Spotify’s abandoned Car Thing drives e-waste

You might not have heard about Spotify’s Car Thing, but it’s the latest example of tech companies reneging on what they have marketed to consumers and creating more environmental waste.

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Often, you buy a new electronic device, but after using it for a little while, it just stops working or all you get is an error message. Despite the fact that the device is working properly, the online support it depends on has ended, and the product can no longer do what it was made to do. Now, it’s another piece of electronic waste. 

That’s what is happening with Spotify’s Car Thing, an accessory that allows easier music control on older cars, and what companies could make happen to any device which depends on the internet. Spotify announced it will end support for its car dashboard accessory just three years after launching it. This is the latest example of tech companies ending support and instantly creating electronic waste in the process. It serves as a reminder that we need a better solution for dealing with hardware when the manufacturer loses interest.

Spotify, and any company disappointed with its sales, has the right to discontinue any products. But the music streamer’s recommendation to customers who bought their product as little as two years ago — to “dispos[e] of your device following local electronic waste guidelines” — is a slap in the face.

The people who paid good money for Car Thing deserve better. Spotify should make tools available for those consumers so they can keep using the devices.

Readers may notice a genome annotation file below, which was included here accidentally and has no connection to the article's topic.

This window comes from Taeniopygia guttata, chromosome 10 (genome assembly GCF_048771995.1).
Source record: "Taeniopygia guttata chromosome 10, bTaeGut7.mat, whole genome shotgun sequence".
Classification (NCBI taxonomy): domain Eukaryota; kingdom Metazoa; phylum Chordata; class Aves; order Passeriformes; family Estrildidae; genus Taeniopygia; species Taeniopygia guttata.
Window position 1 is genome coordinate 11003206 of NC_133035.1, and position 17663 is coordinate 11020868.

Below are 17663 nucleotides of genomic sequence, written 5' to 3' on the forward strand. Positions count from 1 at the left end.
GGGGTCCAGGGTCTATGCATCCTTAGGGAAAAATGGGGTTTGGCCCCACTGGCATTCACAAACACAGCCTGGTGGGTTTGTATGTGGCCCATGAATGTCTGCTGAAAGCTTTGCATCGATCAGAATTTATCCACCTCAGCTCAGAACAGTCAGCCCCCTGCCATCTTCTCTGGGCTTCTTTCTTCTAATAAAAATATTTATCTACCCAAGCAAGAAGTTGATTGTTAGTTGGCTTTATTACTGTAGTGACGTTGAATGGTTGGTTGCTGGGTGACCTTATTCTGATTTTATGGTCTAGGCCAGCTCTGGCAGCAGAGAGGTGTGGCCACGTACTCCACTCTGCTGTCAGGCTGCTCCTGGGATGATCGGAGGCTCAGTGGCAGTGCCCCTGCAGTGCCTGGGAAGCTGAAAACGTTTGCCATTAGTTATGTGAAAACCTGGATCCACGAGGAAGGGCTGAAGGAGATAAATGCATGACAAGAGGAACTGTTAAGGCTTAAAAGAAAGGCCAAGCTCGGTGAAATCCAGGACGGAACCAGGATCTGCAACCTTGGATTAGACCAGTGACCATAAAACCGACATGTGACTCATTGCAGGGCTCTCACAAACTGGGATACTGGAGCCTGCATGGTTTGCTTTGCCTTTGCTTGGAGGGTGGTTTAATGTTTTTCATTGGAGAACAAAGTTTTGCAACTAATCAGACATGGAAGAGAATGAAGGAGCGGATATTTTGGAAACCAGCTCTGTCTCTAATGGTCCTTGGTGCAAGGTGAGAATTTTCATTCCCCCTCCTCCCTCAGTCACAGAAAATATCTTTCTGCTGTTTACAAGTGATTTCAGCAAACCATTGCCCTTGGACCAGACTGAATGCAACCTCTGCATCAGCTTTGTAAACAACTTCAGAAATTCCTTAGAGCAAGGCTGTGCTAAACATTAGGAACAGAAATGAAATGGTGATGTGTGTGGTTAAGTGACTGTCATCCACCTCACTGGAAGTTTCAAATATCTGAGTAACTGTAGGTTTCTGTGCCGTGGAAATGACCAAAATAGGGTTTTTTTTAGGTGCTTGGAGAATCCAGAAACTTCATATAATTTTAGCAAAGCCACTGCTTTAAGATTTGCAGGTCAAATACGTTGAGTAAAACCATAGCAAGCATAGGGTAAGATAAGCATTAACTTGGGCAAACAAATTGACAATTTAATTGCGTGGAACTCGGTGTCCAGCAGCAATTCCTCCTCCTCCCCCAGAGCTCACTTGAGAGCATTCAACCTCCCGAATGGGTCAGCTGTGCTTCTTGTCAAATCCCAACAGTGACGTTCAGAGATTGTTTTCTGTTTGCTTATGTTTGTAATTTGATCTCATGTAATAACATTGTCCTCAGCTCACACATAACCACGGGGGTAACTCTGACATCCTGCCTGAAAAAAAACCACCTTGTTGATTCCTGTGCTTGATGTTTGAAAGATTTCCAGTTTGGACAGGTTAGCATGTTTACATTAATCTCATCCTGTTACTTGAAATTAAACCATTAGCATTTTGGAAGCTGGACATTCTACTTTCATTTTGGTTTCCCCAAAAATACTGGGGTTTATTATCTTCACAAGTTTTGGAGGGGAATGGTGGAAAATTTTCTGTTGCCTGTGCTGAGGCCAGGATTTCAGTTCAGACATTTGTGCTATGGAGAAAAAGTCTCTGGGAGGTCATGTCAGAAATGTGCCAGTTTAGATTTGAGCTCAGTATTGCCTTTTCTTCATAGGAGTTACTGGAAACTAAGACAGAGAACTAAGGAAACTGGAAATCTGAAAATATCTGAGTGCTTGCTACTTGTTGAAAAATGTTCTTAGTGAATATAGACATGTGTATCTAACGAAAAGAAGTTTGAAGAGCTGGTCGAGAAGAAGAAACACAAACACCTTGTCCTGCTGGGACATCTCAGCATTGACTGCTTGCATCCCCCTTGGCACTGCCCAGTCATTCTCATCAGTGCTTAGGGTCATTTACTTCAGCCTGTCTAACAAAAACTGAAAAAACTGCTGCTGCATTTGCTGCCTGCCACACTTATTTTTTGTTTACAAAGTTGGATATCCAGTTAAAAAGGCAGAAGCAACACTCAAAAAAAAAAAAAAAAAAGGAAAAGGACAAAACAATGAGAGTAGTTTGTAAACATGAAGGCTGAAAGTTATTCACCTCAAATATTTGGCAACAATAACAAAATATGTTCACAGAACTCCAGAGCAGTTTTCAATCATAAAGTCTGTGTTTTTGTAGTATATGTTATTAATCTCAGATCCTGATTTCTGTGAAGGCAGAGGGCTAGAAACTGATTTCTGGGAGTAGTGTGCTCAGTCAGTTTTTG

Spotify could also view its Car Thing experience as an unforeseen opportunity—to set an example for the rest of the technology industry about how to repurpose hardware and keep it out of the waste stream.

Across the United States, people get rid of more than 500 pounds of electronic waste each second, which is more than 16,000 jumbo jets’ worth of e-waste every year. That’s an apt comparison, because the electronics industry causes as much climate pollution as the aviation industry. Spotify says it “want[s] to be part of the solution” to climate change, but forcing customers to junk working electronics adds to the problem.

Spotify is far from the only manufacturer prematurely ending support for electronics and pushing us into a whirlpool of product replacement. Next year, Microsoft is ending support for 400 million PCs that can’t upgrade to Windows 11. iPhones use software locks to pair commonly replaced parts, so that replacing them properly requires Apple’s permission. Tesla’s software rejects some third-party accessories. Manufacturers increasingly use software to lock us into only using our tech in ways that just-so-happen to generate the most profits for them.

When manufacturers end support, they should be required to share the software that keeps our devices running. If it’s not economically feasible for them to keep supporting something, why penalize consumers who trusted them? They should share the tools needed for the community of consumers and fixers to keep using the products. Software shouldn’t be the reason we throw out tech that still works.

Tell Spotify they Spotify should make tools available to make it easy for consumers to keep using Car Thing.


Lucas Gutterman

Director, Designed to Last Campaign, PIRG

Lucas leads PIRG’s Designed to Last campaign, fighting against obsolescence and e-waste and winning concrete policy changes that extend electronic consumer product lifespans and hold manufacturers accountable for forcing upgrades or disposal.